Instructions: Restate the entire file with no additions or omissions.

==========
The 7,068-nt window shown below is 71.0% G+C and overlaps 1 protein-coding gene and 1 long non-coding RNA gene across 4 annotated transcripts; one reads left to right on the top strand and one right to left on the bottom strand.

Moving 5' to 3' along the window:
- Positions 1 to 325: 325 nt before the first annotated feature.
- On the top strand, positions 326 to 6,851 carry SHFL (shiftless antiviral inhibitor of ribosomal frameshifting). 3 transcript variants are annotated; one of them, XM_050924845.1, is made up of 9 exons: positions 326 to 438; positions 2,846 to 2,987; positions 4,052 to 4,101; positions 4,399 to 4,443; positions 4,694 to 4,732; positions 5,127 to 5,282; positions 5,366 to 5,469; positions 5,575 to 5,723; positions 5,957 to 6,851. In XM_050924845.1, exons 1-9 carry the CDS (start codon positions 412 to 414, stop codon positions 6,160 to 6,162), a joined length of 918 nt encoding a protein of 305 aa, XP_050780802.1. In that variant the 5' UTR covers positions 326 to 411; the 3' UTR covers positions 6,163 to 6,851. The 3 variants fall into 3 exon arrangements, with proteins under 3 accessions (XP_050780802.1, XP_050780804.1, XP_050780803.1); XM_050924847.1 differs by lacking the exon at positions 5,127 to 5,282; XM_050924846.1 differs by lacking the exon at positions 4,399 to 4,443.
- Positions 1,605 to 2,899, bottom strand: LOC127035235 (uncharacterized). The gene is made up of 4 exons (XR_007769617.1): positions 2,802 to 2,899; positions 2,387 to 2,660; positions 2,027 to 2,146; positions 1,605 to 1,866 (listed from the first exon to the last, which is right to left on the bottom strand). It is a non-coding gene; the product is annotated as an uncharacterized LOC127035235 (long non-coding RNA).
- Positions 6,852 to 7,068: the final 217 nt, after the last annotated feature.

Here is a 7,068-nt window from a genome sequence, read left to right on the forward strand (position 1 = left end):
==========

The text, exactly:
The 7,068-nt window shown below is 71.0% G+C and overlaps 1 protein-coding gene and 1 long non-coding RNA gene across 4 annotated transcripts; one reads left to right on the top strand and one right to left on the bottom strand.

Moving 5' to 3' along the window:
- Positions 1 to 325: 325 nt before the first annotated feature.
- On the top strand, positions 326 to 6,851 carry SHFL (shiftless antiviral inhibitor of ribosomal frameshifting). 3 transcript variants are annotated; one of them, XM_050924845.1, is made up of 9 exons: positions 326 to 438; positions 2,846 to 2,987; positions 4,052 to 4,101; positions 4,399 to 4,443; positions 4,694 to 4,732; positions 5,127 to 5,282; positions 5,366 to 5,469; positions 5,575 to 5,723; positions 5,957 to 6,851. In XM_050924845.1, exons 1-9 carry the CDS (start codon positions 412 to 414, stop codon positions 6,160 to 6,162), a joined length of 918 nt encoding a protein of 305 aa, XP_050780802.1. In that variant the 5' UTR covers positions 326 to 411; the 3' UTR covers positions 6,163 to 6,851. The 3 variants fall into 3 exon arrangements, with proteins under 3 accessions (XP_050780802.1, XP_050780804.1, XP_050780803.1); XM_050924847.1 differs by lacking the exon at positions 5,127 to 5,282; XM_050924846.1 differs by lacking the exon at positions 4,399 to 4,443.
- Positions 1,605 to 2,899, bottom strand: LOC127035235 (uncharacterized). The gene is made up of 4 exons (XR_007769617.1): positions 2,802 to 2,899; positions 2,387 to 2,660; positions 2,027 to 2,146; positions 1,605 to 1,866 (listed from the first exon to the last, which is right to left on the bottom strand). It is a non-coding gene; the product is annotated as an uncharacterized LOC127035235 (long non-coding RNA).
- Positions 6,852 to 7,068: the final 217 nt, after the last annotated feature.

Here is a 7,068-nt window from a genome sequence, read left to right on the forward strand (position 1 = left end):